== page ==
World AIDS Conference Returns To Durban, South Africa. How Has The Conversation Changed? The port city is hosting the International AIDS conference for a second time. NPR's Jason Beaubien tells NPR's Lynn Neary that much progress has been made in combating AIDS, but more needs to be done.
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World AIDS Conference Returns To Durban, South Africa. How Has The Conversation Changed?

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World AIDS Conference Returns To Durban, South Africa. How Has The Conversation Changed?

World AIDS Conference Returns To Durban, South Africa. How Has The Conversation Changed?

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LYNN NEARY, HOST:

The International AIDS Conference opens tomorrow in South Africa. The conference, which takes place every two years, is the biggest global gathering of HIV/AIDS researchers. It's returning this year to the South African port city of Durban where it was hosted 16 years ago. A lot has changed around HIV and AIDS since then. NPR's Jason Beaubien spent the last two weeks in southern Africa looking at issues around HIV in the region, and he joins us now. Good morning, Jason.

JASON BEAUBIEN, BYLINE: Good morning.

NEARY: So this conference is back in Durban, first time since 2000. How have things changed since then?

BEAUBIEN: Things have changed dramatically around HIV over the last 16 years. I mean, if you think back to the year 2000, HIV and AIDS was viewed as a death sentence back then. And now this is a manageable health condition. And also back in 2000, during that conference, South Africa was gripped with a terrible HIV epidemic. And at the same time, the president, Thabo Mbeki, was questioning whether or not HIV actually causes AIDS.

His health minister was talking about these herbal cocktails that were supposedly going to cure people of AIDS. All of that has changed. And now South Africa's actually a leader in terms of getting people onto treatment, tackling this epidemic. Yeah, it's amazing the difference that 16 years has made.

NEARY: And people themselves are approaching it - thinking differently about HIV. Is that right?

BEAUBIEN: People are, and also they aren't. There is still a lot of stigma, a lot of denial around it. I was working on a story out of Mozambique about sex workers. And I was talking with these women who work in the sex trade in Mozambique. And they're saying that, still, most of their clients don't want to use condoms. They believe that they're never going to get this. They believe that herbal remedies or traditional medicine are going to be able to cure them.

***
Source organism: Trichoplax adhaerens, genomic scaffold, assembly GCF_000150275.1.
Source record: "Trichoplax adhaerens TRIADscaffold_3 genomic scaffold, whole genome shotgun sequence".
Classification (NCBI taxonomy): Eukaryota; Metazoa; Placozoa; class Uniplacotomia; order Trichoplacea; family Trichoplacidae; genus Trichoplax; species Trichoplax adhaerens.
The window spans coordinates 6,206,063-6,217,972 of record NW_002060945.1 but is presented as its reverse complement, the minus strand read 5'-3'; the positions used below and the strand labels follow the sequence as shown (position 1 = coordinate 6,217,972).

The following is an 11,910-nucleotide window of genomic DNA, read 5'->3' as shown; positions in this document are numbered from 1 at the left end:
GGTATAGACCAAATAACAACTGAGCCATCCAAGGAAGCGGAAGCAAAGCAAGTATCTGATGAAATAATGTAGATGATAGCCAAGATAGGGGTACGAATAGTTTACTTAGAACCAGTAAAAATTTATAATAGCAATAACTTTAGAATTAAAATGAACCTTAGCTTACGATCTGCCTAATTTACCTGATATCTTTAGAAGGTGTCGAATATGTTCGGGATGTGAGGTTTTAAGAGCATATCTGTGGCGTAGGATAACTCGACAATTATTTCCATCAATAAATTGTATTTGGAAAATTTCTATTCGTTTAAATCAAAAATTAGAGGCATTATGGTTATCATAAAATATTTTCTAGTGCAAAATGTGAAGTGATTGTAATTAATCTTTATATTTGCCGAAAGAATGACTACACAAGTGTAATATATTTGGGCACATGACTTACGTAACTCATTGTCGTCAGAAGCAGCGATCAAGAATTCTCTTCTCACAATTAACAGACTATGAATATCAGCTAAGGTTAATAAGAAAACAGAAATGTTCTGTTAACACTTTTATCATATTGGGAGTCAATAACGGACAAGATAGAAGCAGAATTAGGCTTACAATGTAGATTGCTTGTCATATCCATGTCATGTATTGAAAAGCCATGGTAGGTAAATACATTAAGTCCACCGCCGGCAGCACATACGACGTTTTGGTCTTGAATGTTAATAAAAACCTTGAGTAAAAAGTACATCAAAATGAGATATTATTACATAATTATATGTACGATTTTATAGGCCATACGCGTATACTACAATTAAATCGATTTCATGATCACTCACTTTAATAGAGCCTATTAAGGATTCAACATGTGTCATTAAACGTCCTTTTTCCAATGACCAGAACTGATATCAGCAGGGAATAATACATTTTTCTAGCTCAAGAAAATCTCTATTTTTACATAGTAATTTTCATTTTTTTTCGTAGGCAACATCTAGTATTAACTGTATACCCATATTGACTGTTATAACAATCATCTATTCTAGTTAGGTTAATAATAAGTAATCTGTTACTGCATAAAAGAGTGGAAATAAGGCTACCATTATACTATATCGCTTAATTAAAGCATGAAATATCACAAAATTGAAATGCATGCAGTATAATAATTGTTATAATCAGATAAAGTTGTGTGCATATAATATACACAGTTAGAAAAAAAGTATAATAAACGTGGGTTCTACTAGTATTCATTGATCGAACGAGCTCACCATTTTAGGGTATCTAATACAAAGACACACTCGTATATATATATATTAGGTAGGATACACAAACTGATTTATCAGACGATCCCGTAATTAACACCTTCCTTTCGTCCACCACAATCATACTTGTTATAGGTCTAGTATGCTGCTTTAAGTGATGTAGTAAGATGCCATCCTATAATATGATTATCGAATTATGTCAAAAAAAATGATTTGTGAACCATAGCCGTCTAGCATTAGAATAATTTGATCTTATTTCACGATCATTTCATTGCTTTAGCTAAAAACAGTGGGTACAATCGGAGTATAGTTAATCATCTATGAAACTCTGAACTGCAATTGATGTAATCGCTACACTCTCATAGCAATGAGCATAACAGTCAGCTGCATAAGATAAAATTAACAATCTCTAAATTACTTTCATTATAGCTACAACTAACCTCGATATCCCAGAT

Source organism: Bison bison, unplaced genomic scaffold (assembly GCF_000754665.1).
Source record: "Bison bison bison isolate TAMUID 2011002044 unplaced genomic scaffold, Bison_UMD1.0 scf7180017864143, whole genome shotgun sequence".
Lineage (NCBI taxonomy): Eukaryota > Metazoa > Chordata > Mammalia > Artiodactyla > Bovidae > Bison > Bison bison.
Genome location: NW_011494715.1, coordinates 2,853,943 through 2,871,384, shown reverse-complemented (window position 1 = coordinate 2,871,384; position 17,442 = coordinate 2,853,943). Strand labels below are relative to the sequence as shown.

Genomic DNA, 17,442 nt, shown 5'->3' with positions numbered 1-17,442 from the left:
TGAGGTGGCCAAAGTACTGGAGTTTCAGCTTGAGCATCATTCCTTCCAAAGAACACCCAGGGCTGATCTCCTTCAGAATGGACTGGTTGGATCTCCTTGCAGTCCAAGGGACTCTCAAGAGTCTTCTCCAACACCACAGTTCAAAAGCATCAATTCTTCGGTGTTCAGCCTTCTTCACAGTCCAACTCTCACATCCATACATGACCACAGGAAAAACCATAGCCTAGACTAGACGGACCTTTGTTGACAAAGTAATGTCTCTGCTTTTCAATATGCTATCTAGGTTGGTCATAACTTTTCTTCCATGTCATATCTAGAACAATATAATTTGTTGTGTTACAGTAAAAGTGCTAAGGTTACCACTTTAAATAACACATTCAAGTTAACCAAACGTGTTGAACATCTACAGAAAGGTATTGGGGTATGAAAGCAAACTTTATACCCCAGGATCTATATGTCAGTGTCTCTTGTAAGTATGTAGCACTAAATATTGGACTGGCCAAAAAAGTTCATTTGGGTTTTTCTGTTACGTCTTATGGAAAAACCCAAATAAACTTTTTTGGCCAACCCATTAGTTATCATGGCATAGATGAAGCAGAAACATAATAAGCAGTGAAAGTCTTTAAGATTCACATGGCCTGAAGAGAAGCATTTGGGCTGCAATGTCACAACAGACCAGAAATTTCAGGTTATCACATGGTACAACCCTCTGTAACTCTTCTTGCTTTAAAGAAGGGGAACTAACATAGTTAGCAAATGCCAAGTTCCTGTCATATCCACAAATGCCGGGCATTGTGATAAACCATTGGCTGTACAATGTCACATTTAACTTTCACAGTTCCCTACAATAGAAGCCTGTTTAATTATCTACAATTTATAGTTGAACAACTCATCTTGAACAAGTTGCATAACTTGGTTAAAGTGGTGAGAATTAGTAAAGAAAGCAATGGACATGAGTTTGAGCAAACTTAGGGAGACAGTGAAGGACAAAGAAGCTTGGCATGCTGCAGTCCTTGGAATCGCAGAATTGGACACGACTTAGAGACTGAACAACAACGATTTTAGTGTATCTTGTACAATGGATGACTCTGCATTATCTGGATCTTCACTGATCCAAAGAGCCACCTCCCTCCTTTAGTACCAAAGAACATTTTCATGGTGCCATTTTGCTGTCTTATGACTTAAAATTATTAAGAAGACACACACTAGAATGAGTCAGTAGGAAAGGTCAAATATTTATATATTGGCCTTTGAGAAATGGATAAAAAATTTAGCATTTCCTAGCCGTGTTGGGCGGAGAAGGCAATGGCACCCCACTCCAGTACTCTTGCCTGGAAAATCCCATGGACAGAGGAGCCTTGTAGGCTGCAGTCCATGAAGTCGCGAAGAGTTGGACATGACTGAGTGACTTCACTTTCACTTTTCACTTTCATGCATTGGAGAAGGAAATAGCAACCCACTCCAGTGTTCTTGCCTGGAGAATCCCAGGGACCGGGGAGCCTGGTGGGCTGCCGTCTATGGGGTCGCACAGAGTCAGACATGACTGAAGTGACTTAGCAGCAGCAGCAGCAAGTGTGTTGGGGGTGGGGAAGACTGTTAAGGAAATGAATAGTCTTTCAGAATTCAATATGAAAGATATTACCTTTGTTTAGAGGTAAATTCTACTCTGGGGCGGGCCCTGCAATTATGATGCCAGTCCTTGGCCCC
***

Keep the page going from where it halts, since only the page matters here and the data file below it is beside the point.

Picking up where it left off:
There was this one woman that I was speaking to - she is HIV-positive, and she's gotten onto treatment. But I was asking her about, you know, her clients. And, you know, who are they? Are they mostly people from the region - from central Africa - where are they from? And she's like, no. Most of these people are from Great Britain and China and India and America. And she said - and even they don't necessarily want to use condoms. So there are still a lot of issues that are keeping this epidemic from completely getting under control.

NEARY: Jason, as you've already said, advances in treatment mean that AIDS and HIV - no longer necessarily a death sentence. How does that change the conversation at these international conferences?

BEAUBIEN: You know, in a way, it's been good. In a way, it's been bad. By having this no longer be a disease that is causing people to waste away and have these horrible deaths, it has taken some of the urgency out of this epidemic. And so researchers now are trying to compete with malaria and tuberculosis and these other diseases because AIDS is no longer as scary as it once was. So that is a bit of an issue.

But the same time, you know, there's still a lot of work that's going on around trying to come up with a vaccine against HIV. There's work to try to come up with a cure. Both of those, however, are still a really long way off. And at the same time, you've still got 35 million people around the globe, you know, infected with this virus.

NEARY: NPR's Jason Beaubien. Jason, thanks so much for joining us.

BEAUBIEN: You're welcome.

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